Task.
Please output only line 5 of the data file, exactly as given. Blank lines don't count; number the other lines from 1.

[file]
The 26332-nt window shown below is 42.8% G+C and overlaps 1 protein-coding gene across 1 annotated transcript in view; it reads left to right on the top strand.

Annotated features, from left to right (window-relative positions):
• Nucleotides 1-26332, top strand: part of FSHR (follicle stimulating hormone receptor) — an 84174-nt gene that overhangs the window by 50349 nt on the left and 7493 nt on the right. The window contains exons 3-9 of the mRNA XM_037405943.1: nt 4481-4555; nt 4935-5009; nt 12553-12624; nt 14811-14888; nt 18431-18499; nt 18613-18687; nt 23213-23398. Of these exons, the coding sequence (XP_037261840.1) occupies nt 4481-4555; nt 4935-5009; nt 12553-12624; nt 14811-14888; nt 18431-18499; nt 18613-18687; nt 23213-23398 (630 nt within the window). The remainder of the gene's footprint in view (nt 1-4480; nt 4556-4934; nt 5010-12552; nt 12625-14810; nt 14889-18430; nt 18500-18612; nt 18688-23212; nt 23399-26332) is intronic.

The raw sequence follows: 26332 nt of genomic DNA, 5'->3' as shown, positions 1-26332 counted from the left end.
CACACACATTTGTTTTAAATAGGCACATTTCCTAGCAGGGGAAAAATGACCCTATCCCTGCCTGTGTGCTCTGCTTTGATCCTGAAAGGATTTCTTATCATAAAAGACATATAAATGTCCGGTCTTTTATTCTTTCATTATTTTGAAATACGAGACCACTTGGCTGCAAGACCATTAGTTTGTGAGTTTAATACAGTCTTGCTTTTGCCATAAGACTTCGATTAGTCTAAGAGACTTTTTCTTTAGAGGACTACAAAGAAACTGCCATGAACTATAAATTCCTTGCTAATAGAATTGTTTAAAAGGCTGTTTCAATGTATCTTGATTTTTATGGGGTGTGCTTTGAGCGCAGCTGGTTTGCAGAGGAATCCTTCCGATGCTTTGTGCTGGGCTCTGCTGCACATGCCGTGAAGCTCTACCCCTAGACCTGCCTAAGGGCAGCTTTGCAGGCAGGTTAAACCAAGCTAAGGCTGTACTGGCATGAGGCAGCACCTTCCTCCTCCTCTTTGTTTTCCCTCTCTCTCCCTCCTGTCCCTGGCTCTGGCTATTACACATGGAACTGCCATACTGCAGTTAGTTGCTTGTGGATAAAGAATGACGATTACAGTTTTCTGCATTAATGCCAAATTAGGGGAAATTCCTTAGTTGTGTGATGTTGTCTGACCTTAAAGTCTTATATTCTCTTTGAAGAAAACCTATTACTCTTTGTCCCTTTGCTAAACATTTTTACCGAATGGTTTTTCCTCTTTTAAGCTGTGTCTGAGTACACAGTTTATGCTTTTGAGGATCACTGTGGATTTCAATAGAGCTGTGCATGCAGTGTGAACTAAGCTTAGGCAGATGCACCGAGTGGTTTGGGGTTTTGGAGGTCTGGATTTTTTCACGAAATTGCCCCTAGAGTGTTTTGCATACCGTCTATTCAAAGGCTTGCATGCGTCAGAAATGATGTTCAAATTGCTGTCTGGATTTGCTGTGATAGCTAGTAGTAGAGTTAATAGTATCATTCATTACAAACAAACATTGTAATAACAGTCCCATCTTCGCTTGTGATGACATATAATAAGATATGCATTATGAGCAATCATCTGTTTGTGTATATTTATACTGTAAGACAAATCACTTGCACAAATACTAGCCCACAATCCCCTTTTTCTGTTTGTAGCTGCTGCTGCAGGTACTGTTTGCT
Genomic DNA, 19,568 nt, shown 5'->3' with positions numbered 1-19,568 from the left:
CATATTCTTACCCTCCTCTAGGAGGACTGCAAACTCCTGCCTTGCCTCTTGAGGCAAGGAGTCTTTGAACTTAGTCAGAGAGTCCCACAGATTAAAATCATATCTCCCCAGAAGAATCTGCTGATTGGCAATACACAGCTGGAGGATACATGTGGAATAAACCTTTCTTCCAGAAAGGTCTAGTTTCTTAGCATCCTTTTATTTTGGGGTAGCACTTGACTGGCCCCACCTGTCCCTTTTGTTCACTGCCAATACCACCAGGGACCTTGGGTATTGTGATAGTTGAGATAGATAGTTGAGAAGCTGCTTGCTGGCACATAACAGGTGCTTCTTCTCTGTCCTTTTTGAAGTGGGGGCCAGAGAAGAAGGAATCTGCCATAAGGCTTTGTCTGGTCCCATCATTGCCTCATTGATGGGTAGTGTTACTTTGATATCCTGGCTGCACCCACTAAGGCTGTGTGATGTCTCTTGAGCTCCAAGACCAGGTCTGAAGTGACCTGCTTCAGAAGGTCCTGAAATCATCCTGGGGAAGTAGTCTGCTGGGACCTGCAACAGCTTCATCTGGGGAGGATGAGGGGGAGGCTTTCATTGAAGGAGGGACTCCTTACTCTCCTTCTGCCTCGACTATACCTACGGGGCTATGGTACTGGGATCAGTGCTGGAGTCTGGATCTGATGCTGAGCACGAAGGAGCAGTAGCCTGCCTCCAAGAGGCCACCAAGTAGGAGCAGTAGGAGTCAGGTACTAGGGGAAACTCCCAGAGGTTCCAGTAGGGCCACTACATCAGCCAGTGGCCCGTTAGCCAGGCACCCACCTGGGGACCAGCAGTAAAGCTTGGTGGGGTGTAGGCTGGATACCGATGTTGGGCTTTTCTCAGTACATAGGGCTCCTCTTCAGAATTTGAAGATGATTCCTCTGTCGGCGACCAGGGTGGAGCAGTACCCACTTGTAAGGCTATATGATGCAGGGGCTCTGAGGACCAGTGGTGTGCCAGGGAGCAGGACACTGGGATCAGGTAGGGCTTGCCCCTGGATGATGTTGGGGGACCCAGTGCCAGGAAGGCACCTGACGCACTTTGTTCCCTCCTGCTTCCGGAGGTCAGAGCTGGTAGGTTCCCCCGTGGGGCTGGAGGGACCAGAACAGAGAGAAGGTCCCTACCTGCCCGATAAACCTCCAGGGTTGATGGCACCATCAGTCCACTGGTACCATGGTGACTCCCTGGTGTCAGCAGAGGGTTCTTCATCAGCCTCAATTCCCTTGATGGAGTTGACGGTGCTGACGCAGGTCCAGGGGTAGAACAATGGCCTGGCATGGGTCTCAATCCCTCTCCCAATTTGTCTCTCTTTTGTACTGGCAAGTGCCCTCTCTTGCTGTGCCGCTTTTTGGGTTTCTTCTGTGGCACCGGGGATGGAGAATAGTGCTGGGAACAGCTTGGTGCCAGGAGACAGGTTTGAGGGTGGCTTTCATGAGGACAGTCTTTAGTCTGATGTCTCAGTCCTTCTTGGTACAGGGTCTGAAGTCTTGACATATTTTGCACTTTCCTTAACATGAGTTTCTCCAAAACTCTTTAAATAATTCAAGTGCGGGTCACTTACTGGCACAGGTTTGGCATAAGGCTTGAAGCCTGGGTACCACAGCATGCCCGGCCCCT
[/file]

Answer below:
CACACACATTTGTTTTAAATAGGCACATTTCCTAGCAGGGGAAAAATGACCCTATCCCTGCCTGTGTGCTCTGCTTTGATCCTGAAAGGATTTCTTATCATAAAAGACATATAAATGTCCGGTCTTTTATTCTTTCATTATTTTGAAATACGAGACCACTTGGCTGCAAGACCATTAGTTTGTGAGTTTAATACAGTCTTGCTTTTGCCATAAGACTTCGATTAGTCTAAGAGACTTTTTCTTTAGAGGACTACAAAGAAACTGCCATGAACTATAAATTCCTTGCTAATAGAATTGTTTAAAAGGCTGTTTCAATGTATCTTGATTTTTATGGGGTGTGCTTTGAGCGCAGCTGGTTTGCAGAGGAATCCTTCCGATGCTTTGTGCTGGGCTCTGCTGCACATGCCGTGAAGCTCTACCCCTAGACCTGCCTAAGGGCAGCTTTGCAGGCAGGTTAAACCAAGCTAAGGCTGTACTGGCATGAGGCAGCACCTTCCTCCTCCTCTTTGTTTTCCCTCTCTCTCCCTCCTGTCCCTGGCTCTGGCTATTACACATGGAACTGCCATACTGCAGTTAGTTGCTTGTGGATAAAGAATGACGATTACAGTTTTCTGCATTAATGCCAAATTAGGGGAAATTCCTTAGTTGTGTGATGTTGTCTGACCTTAAAGTCTTATATTCTCTTTGAAGAAAACCTATTACTCTTTGTCCCTTTGCTAAACATTTTTACCGAATGGTTTTTCCTCTTTTAAGCTGTGTCTGAGTACACAGTTTATGCTTTTGAGGATCACTGTGGATTTCAATAGAGCTGTGCATGCAGTGTGAACTAAGCTTAGGCAGATGCACCGAGTGGTTTGGGGTTTTGGAGGTCTGGATTTTTTCACGAAATTGCCCCTAGAGTGTTTTGCATACCGTCTATTCAAAGGCTTGCATGCGTCAGAAATGATGTTCAAATTGCTGTCTGGATTTGCTGTGATAGCTAGTAGTAGAGTTAATAGTATCATTCATTACAAACAAACATTGTAATAACAGTCCCATCTTCGCTTGTGATGACATATAATAAGATATGCATTATGAGCAATCATCTGTTTGTGTATATTTATACTGTAAGACAAATCACTTGCACAAATACTAGCCCACAATCCCCTTTTTCTGTTTGTAGCTGCTGCTGCAGGTACTGTTTGCT